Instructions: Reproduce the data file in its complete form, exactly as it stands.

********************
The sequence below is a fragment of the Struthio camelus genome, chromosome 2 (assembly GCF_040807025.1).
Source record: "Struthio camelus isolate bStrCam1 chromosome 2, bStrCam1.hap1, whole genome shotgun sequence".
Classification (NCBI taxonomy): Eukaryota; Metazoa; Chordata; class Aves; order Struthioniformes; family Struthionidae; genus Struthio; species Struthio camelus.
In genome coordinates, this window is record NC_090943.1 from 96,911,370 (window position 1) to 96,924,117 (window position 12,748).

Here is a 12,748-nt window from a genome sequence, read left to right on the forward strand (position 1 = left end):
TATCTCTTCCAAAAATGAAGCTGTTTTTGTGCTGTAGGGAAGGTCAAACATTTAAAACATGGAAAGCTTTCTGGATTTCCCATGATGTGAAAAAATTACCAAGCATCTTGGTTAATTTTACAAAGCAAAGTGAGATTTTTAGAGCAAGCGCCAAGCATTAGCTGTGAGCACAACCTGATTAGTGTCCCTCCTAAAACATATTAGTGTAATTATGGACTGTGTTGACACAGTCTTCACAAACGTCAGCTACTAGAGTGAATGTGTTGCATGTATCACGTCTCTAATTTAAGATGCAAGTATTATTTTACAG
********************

The sequence below is a fragment of the Struthio camelus genome, chromosome 2 (assembly GCF_040807025.1).
Source record: "Struthio camelus isolate bStrCam1 chromosome 2, bStrCam1.hap1, whole genome shotgun sequence".
Classification (NCBI taxonomy): Eukaryota; Metazoa; Chordata; class Aves; order Struthioniformes; family Struthionidae; genus Struthio; species Struthio camelus.
In genome coordinates, this window is record NC_090943.1 from 96,911,370 (window position 1) to 96,924,117 (window position 12,748).

Here is a 12,748-nt window from a genome sequence, read left to right on the forward strand (position 1 = left end):
TATCTCTTCCAAAAATGAAGCTGTTTTTGTGCTGTAGGGAAGGTCAAACATTTAAAACATGGAAAGCTTTCTGGATTTCCCATGATGTGAAAAAATTACCAAGCATCTTGGTTAATTTTACAAAGCAAAGTGAGATTTTTAGAGCAAGCGCCAAGCATTAGCTGTGAGCACAACCTGATTAGTGTCCCTCCTAAAACATATTAGTGTAATTATGGACTGTGTTGACACAGTCTTCACAAACGTCAGCTACTAGAGTGAATGTGTTGCATGTATCACGTCTCTAATTTAAGATGCAAGTATTATTTTACAG